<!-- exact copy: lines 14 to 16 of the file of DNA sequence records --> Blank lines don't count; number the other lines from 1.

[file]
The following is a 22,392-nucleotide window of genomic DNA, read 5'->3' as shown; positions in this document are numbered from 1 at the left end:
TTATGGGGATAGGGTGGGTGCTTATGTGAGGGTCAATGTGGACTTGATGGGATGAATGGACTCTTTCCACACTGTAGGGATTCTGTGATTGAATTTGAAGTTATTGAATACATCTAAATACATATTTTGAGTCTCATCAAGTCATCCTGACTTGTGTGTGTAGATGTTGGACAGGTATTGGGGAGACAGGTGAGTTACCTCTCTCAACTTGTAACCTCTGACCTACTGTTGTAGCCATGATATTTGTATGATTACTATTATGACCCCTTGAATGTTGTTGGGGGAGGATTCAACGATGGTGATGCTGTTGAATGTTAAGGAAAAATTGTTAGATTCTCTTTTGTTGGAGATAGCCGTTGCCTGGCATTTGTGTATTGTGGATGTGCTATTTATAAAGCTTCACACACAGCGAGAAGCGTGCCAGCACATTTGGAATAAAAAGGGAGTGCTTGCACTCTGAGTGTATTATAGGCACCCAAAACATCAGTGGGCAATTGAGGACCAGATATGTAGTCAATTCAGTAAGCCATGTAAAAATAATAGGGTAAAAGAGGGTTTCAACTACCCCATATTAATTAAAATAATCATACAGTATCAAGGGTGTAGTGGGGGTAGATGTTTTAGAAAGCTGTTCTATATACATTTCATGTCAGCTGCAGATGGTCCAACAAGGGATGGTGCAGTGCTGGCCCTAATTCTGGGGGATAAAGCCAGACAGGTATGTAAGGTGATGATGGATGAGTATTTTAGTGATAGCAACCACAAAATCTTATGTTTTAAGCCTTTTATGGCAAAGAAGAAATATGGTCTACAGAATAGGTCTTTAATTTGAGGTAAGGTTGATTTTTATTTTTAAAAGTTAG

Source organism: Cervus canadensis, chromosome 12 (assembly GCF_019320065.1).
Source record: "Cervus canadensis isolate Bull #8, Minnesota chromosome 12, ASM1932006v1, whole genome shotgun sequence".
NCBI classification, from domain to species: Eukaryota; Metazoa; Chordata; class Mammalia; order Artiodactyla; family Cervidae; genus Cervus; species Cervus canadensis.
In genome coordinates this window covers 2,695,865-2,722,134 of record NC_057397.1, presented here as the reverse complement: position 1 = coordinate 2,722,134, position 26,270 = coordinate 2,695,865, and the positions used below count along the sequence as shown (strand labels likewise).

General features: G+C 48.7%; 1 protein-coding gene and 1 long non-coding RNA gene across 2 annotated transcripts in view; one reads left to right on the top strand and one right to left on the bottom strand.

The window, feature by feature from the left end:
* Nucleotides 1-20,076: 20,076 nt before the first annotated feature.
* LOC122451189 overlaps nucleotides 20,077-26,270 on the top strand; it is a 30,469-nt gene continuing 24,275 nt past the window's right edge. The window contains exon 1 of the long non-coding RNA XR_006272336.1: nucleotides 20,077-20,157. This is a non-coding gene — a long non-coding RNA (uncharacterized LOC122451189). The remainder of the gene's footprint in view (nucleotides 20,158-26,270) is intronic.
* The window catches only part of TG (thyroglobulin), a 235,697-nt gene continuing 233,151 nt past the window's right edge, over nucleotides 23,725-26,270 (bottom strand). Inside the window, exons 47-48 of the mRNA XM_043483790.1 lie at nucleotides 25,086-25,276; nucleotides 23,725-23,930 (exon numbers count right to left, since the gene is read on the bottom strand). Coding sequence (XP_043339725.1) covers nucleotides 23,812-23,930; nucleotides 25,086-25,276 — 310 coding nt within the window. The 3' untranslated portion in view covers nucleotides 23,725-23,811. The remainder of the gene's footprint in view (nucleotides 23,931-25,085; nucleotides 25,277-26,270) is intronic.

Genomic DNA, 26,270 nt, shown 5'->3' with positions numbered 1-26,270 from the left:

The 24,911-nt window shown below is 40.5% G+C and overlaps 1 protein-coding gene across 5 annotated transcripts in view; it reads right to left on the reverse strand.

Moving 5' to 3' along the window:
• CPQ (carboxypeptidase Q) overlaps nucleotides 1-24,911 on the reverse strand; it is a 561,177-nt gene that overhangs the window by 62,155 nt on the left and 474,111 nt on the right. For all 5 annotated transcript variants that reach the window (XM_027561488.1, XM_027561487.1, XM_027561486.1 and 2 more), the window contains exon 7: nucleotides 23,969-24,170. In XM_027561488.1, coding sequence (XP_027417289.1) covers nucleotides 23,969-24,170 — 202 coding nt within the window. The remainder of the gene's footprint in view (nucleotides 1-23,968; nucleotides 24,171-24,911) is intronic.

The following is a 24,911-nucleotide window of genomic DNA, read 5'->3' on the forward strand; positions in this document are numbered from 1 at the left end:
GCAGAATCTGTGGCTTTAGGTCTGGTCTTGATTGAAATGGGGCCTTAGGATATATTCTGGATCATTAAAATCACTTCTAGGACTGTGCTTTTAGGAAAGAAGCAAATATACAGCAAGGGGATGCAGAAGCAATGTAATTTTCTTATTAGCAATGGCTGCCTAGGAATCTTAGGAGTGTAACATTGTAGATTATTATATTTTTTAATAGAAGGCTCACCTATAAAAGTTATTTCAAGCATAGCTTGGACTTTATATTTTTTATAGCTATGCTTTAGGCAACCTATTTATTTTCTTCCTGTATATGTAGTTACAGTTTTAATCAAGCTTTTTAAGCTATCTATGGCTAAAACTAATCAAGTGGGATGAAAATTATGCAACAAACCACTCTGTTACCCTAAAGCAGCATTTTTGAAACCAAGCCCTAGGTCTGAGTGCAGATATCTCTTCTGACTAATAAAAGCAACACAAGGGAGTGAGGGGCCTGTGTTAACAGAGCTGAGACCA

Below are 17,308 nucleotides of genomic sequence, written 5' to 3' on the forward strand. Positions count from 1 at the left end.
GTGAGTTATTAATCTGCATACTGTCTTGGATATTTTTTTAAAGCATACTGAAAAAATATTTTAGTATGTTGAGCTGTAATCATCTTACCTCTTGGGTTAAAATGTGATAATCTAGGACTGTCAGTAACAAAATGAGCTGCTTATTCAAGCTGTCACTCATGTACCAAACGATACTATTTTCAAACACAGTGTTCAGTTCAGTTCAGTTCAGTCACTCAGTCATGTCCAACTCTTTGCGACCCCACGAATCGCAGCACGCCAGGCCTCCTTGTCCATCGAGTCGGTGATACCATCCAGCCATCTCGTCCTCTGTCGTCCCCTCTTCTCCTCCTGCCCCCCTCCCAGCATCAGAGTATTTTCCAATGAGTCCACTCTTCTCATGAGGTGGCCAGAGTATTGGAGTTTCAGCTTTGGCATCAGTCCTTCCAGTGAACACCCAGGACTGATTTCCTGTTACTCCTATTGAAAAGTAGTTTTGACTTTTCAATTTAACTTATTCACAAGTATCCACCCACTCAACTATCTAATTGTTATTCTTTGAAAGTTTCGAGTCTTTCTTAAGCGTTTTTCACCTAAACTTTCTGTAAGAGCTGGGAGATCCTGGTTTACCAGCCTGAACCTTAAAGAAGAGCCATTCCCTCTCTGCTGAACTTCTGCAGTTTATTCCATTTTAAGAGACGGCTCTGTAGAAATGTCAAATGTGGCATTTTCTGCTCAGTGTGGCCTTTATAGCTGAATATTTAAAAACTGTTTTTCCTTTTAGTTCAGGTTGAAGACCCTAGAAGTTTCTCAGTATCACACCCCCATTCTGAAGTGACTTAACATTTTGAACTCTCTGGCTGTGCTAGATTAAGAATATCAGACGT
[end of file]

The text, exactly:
Moving 5' to 3' along the window:
• CPQ (carboxypeptidase Q) overlaps nucleotides 1-24,911 on the reverse strand; it is a 561,177-nt gene that overhangs the window by 62,155 nt on the left and 474,111 nt on the right. For all 5 annotated transcript variants that reach the window (XM_027561488.1, XM_027561487.1, XM_027561486.1 and 2 more), the window contains exon 7: nucleotides 23,969-24,170. In XM_027561488.1, coding sequence (XP_027417289.1) covers nucleotides 23,969-24,170 — 202 coding nt within the window. The remainder of the gene's footprint in view (nucleotides 1-23,968; nucleotides 24,171-24,911) is intronic.

The following is a 24,911-nucleotide window of genomic DNA, read 5'->3' on the forward strand; positions in this document are numbered from 1 at the left end: